21 Travel Trends
Business Traveler|September 2015
21 Travel Trends
The next decade of business travel holds evolution and innovation that will transform the way we do things.
Jenny Southan


Concorde may be dead but supersonic is set to make a comeback. US engineering firm Spike Aerospace is developing a 12- to 18-seat jet (the Spike S-512) that could fly between London and New York in four hours. It would have “luxurious multiplex digital cabins” with full-length screens along the windowless walls. If all goes to plan, it could be flying by the end of 2018.

Meanwhile, Aerion Corporation is working on a private jet able to reach Mach 1.6 (1,100 mph) for a launch by 2020, and Hypermach Aerospace plans to start work on its SonicStar jet at the start of the next decade. It would be able to go twice as fast as Concorde, reaching speeds of Mach 4 (3,045 mph).

From left: Spike S-512 supersonic jet and interior

And then there is Richard Branson’s Virgin Galactic, which he is pushing ahead with despite a fatal crash last year.


Private jets are entering the mainstream thanks to apps enabling travelers to book seats on aircraft that would otherwise fly half-full or even empty on return trips.

Private Fly, which launched in 2010, provides access to more than 7,000 jets around the world and claims it can get passengers from the ground to the air in 45 minutes.

JetSmarter, which entered the market in 2013, offers more than 2,500 empty legs a month at a cost of $7,000 per year, plus 3,000 planes available for charter.

There’s also Blackjet, which sells seats on jets travelling between ten US cities (annual membership is $2,500 and grants discounted empty-leg flights), and Surf Air, which has a $1,750 a month payment plan lofting 44 daily flights to eight destinations in the United States.

Fresh Jets doesn’t charge anything to sign up, has more than 1,200 aircraft and flights starting from $799.


Airlines are cramming more seats into economy class.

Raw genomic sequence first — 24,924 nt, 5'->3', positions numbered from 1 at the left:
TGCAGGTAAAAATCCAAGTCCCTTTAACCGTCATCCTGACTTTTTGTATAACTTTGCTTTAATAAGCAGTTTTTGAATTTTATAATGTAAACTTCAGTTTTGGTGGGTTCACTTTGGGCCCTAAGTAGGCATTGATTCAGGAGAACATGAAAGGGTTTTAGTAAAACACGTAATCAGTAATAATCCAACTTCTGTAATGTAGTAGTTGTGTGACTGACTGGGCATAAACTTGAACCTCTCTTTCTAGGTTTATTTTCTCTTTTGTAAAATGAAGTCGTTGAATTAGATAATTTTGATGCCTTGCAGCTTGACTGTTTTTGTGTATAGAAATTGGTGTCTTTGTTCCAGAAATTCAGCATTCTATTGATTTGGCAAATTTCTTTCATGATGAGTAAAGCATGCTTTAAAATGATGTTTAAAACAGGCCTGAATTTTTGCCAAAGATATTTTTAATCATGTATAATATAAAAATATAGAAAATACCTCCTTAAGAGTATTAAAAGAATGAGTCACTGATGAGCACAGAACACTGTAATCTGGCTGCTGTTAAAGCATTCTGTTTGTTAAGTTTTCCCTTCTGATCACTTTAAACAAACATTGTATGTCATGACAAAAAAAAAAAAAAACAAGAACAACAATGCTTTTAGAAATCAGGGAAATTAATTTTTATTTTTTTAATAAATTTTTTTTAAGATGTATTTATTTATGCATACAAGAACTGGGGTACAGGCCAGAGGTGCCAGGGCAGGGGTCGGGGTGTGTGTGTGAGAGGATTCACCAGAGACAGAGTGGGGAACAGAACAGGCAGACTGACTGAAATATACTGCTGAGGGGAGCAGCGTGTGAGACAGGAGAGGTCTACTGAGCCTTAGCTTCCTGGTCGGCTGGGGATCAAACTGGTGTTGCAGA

Emirates set the trend when it configured its 777s with ten-across instead of nine-across seating, and most airlines plan 3-3-3 layouts on the 787 instead of Boeing’s suggested 2-4-2.

Thanks to new slimline seats, extra rows are being added and legroom is being reduced. Air Asia X has ordered a tenacross version of the new A350, which will enter service in a few years; 11-across seating on the A380 will not be a surprise.


Premium economy is moving from being an “enhanced” economy seat with extra legroom, amenity kits and better food to a stand-alone product in itself.

Lufthansa and Singapore Airlines recently unveiled new seats, but some airlines are seeing value in taking their designs further. Check out what’s happening at the pointy end of the plane in this month’s Premium Cabin Update (page 30).


In the noughties, a slew of airlines tried and failed to launch all-business class services. Eos, Maxjet and Silverjet all went bust by the summer of 2008 after oil prices went over $100 a barrel. Other carriers then tried the more modest tactic of configuring some of their aircraft solely with business class seats on specific routes.

BA’s all-Club World A318 service from London City to New York JFK has now been running for more than five years,while in February last year, Qatar Airways launched its first all-business class A319 from Doha to Heathrow.

However, in 2012, Hong Kong Airlines had to suspend its premium A330 Hong Kong-Gatwick service.

With the economy picking up and oil prices far lower, there is renewed determination for the concept to work. French airline La Compagnie launched on Paris Orly-New York Newark last summer, followed by London Luton-Newark in February.

Next year, UK-based, crowd-funded start-up Odyssey Airlines is planning to launch business-class-only flights from London City to the Big Apple.


With business class products improving all the time, first class has to work harder to differentiate itself.

While a number of carriers, such as Singapore Airlines, Asiana Airlines and Emirates, provide personal suites, last year Etihad took it to the extreme with the unveiling of its Residence on the inaugural A380 service from Abu Dhabi to London Heathrow in December. In addition, the aircraft is fitted with nine first class Apartments in a single-aisle cabin.

Find more details in our Premium Cabin Update (page 30).


As demand for air travel increases, airports are getting bigger – and better.

Singapore Changi is consistently voted the best in the world, with facilities such as a butterfly garden, rooftop pool and cinemas – and yet its vision for the future is even more ambitious.


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September 2015